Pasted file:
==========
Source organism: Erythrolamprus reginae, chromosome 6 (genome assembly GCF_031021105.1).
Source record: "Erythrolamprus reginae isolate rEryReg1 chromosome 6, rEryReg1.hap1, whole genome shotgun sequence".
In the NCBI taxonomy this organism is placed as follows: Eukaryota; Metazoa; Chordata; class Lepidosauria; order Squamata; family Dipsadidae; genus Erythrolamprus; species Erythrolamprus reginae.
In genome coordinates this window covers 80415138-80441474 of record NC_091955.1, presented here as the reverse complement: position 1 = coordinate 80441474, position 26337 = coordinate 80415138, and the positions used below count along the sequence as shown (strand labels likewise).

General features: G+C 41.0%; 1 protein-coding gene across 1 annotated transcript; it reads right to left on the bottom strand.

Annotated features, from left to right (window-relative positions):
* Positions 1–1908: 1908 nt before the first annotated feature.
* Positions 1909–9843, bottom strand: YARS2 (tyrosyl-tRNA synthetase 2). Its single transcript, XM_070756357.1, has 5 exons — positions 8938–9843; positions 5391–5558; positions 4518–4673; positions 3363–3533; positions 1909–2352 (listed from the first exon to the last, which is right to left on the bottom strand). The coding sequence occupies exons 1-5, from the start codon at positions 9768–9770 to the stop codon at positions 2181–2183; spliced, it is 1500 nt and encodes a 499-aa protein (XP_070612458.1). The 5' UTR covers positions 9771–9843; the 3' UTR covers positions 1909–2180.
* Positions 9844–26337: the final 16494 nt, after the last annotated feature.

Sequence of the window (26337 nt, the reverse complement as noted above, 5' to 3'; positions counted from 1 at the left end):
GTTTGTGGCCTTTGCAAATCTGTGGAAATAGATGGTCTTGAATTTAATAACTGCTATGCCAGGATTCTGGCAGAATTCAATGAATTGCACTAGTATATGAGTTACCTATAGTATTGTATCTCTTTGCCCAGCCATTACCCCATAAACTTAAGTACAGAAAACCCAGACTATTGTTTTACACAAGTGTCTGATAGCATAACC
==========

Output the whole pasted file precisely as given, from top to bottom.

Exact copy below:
Source organism: Erythrolamprus reginae, chromosome 6 (genome assembly GCF_031021105.1).
Source record: "Erythrolamprus reginae isolate rEryReg1 chromosome 6, rEryReg1.hap1, whole genome shotgun sequence".
In the NCBI taxonomy this organism is placed as follows: Eukaryota; Metazoa; Chordata; class Lepidosauria; order Squamata; family Dipsadidae; genus Erythrolamprus; species Erythrolamprus reginae.
In genome coordinates this window covers 80415138-80441474 of record NC_091955.1, presented here as the reverse complement: position 1 = coordinate 80441474, position 26337 = coordinate 80415138, and the positions used below count along the sequence as shown (strand labels likewise).

General features: G+C 41.0%; 1 protein-coding gene across 1 annotated transcript; it reads right to left on the bottom strand.

Annotated features, from left to right (window-relative positions):
* Positions 1–1908: 1908 nt before the first annotated feature.
* Positions 1909–9843, bottom strand: YARS2 (tyrosyl-tRNA synthetase 2). Its single transcript, XM_070756357.1, has 5 exons — positions 8938–9843; positions 5391–5558; positions 4518–4673; positions 3363–3533; positions 1909–2352 (listed from the first exon to the last, which is right to left on the bottom strand). The coding sequence occupies exons 1-5, from the start codon at positions 9768–9770 to the stop codon at positions 2181–2183; spliced, it is 1500 nt and encodes a 499-aa protein (XP_070612458.1). The 5' UTR covers positions 9771–9843; the 3' UTR covers positions 1909–2180.
* Positions 9844–26337: the final 16494 nt, after the last annotated feature.

Sequence of the window (26337 nt, the reverse complement as noted above, 5' to 3'; positions counted from 1 at the left end):
GTTTGTGGCCTTTGCAAATCTGTGGAAATAGATGGTCTTGAATTTAATAACTGCTATGCCAGGATTCTGGCAGAATTCAATGAATTGCACTAGTATATGAGTTACCTATAGTATTGTATCTCTTTGCCCAGCCATTACCCCATAAACTTAAGTACAGAAAACCCAGACTATTGTTTTACACAAGTGTCTGATAGCATAACC